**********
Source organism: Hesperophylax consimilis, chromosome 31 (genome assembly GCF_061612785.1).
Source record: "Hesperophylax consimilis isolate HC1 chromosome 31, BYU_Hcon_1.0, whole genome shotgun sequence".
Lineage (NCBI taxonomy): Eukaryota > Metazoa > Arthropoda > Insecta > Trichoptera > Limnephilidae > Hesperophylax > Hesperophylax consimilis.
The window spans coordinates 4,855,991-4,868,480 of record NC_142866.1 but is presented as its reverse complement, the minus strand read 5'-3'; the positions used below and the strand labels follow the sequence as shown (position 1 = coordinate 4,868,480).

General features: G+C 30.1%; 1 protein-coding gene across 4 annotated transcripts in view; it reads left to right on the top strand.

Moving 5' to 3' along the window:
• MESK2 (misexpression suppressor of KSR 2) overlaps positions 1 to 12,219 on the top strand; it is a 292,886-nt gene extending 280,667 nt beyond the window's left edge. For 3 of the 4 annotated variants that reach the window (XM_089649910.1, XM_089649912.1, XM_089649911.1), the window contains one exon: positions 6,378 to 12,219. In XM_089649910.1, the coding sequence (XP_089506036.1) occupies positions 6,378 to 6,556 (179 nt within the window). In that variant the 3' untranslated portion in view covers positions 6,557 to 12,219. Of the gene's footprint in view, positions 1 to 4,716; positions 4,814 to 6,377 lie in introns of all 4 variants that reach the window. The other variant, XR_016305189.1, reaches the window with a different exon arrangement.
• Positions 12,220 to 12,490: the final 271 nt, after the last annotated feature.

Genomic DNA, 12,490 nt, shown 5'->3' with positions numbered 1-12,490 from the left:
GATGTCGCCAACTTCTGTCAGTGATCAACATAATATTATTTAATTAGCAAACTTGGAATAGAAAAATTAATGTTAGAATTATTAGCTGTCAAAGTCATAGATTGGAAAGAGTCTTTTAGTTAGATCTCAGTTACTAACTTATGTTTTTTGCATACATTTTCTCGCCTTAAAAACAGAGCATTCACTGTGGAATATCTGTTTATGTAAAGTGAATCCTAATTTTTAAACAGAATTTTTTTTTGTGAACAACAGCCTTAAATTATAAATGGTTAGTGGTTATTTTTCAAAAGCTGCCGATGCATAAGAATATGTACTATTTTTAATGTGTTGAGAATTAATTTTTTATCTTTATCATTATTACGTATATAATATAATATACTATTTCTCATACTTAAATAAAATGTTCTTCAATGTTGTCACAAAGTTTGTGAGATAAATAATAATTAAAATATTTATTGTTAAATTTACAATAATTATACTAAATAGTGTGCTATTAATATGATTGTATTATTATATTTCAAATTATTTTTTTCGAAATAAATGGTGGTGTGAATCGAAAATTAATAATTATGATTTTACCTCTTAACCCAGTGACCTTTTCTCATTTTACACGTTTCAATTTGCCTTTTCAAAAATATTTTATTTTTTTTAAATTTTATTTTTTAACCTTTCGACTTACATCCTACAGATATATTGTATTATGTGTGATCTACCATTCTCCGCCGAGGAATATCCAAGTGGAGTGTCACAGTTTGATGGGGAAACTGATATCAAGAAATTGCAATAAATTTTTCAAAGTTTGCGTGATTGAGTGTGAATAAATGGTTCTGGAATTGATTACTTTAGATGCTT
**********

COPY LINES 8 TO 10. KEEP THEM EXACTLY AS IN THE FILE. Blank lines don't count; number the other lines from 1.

• Positions 12,220 to 12,490: the final 271 nt, after the last annotated feature.

Genomic DNA, 12,490 nt, shown 5'->3' with positions numbered 1-12,490 from the left:
GATGTCGCCAACTTCTGTCAGTGATCAACATAATATTATTTAATTAGCAAACTTGGAATAGAAAAATTAATGTTAGAATTATTAGCTGTCAAAGTCATAGATTGGAAAGAGTCTTTTAGTTAGATCTCAGTTACTAACTTATGTTTTTTGCATACATTTTCTCGCCTTAAAAACAGAGCATTCACTGTGGAATATCTGTTTATGTAAAGTGAATCCTAATTTTTAAACAGAATTTTTTTTTGTGAACAACAGCCTTAAATTATAAATGGTTAGTGGTTATTTTTCAAAAGCTGCCGATGCATAAGAATATGTACTATTTTTAATGTGTTGAGAATTAATTTTTTATCTTTATCATTATTACGTATATAATATAATATACTATTTCTCATACTTAAATAAAATGTTCTTCAATGTTGTCACAAAGTTTGTGAGATAAATAATAATTAAAATATTTATTGTTAAATTTACAATAATTATACTAAATAGTGTGCTATTAATATGATTGTATTATTATATTTCAAATTATTTTTTTCGAAATAAATGGTGGTGTGAATCGAAAATTAATAATTATGATTTTACCTCTTAACCCAGTGACCTTTTCTCATTTTACACGTTTCAATTTGCCTTTTCAAAAATATTTTATTTTTTTTAAATTTTATTTTTTAACCTTTCGACTTACATCCTACAGATATATTGTATTATGTGTGATCTACCATTCTCCGCCGAGGAATATCCAAGTGGAGTGTCACAGTTTGATGGGGAAACTGATATCAAGAAATTGCAATAAATTTTTCAAAGTTTGCGTGATTGAGTGTGAATAAATGGTTCTGGAATTGATTACTTTAGATGCTT